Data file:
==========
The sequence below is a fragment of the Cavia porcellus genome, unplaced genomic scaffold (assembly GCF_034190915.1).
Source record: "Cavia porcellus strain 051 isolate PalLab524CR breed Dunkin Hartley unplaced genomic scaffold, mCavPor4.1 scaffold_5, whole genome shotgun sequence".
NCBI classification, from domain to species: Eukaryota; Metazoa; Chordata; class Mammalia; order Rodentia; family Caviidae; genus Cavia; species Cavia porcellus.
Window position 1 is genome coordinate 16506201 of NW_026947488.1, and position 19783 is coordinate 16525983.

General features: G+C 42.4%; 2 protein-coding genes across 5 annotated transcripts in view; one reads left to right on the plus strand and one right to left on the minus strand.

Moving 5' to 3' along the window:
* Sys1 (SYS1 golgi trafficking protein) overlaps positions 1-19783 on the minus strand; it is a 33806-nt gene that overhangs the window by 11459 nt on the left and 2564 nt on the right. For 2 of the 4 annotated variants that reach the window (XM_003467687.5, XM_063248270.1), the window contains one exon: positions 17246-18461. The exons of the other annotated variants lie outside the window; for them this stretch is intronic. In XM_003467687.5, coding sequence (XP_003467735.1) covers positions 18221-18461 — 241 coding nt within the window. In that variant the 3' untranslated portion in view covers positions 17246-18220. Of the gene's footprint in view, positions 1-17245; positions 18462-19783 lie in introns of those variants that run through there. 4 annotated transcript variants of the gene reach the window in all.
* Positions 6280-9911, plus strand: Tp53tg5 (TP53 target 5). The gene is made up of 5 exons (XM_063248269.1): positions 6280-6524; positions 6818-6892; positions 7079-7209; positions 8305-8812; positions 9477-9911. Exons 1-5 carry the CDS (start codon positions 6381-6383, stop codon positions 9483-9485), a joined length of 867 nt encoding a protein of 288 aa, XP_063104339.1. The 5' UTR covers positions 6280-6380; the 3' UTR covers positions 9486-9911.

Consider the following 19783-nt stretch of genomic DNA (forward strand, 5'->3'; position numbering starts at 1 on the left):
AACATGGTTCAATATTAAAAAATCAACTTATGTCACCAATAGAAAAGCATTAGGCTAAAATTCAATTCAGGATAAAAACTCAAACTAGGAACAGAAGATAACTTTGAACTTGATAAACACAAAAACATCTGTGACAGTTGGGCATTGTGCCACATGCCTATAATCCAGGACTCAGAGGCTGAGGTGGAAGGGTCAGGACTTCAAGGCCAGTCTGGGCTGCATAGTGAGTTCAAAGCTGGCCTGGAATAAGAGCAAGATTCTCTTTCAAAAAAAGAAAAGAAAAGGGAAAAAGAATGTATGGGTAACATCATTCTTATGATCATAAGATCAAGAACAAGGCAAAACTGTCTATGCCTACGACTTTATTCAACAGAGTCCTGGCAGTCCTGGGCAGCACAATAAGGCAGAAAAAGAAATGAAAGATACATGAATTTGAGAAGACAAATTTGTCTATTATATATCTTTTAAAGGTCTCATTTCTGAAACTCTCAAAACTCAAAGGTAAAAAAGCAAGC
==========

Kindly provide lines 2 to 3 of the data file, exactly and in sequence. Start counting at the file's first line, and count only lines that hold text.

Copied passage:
Source record: "Cavia porcellus strain 051 isolate PalLab524CR breed Dunkin Hartley unplaced genomic scaffold, mCavPor4.1 scaffold_5, whole genome shotgun sequence".
NCBI classification, from domain to species: Eukaryota; Metazoa; Chordata; class Mammalia; order Rodentia; family Caviidae; genus Cavia; species Cavia porcellus.